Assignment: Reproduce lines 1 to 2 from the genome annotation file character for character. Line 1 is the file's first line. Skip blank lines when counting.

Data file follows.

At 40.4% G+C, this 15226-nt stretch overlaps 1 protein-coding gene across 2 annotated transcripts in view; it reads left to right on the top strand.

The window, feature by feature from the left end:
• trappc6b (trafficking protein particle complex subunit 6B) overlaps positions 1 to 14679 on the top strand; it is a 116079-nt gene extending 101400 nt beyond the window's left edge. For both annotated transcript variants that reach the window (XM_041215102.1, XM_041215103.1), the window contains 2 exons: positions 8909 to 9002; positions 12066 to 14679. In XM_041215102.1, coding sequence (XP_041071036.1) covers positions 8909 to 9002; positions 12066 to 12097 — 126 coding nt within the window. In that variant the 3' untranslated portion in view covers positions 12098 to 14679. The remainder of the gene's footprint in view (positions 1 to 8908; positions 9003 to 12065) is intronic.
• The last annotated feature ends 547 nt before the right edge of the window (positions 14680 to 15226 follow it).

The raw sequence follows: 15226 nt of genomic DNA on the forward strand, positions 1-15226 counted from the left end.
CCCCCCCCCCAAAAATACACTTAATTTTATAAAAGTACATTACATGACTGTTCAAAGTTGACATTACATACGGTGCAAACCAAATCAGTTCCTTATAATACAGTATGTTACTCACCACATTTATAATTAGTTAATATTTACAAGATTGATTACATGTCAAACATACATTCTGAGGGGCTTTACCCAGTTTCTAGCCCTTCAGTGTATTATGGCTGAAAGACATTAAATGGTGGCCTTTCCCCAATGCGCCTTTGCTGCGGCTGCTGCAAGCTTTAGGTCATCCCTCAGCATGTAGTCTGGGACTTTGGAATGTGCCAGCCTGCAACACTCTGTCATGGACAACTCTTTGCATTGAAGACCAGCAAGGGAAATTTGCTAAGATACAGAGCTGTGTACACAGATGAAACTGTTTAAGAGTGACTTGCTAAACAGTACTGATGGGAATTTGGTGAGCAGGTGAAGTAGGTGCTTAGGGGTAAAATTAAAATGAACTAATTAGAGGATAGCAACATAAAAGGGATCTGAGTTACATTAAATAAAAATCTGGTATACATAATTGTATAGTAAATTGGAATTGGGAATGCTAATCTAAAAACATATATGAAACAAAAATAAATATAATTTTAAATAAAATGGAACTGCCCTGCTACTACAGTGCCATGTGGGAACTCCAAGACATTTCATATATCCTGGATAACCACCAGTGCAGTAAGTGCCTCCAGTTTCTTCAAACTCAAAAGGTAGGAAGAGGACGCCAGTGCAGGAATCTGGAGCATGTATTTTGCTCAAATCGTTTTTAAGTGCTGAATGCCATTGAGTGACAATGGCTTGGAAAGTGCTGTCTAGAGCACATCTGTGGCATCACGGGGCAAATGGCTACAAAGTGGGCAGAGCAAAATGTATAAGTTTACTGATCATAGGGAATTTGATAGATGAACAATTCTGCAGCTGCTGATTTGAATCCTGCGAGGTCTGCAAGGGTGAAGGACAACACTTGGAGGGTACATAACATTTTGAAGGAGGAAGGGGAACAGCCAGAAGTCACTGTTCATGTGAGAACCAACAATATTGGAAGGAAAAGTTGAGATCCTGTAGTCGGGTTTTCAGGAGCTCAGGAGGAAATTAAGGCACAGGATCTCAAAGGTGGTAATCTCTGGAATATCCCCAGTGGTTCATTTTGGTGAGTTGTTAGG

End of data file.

At 40.4% G+C, this 15226-nt stretch overlaps 1 protein-coding gene across 2 annotated transcripts in view; it reads left to right on the top strand.

The window, feature by feature from the left end: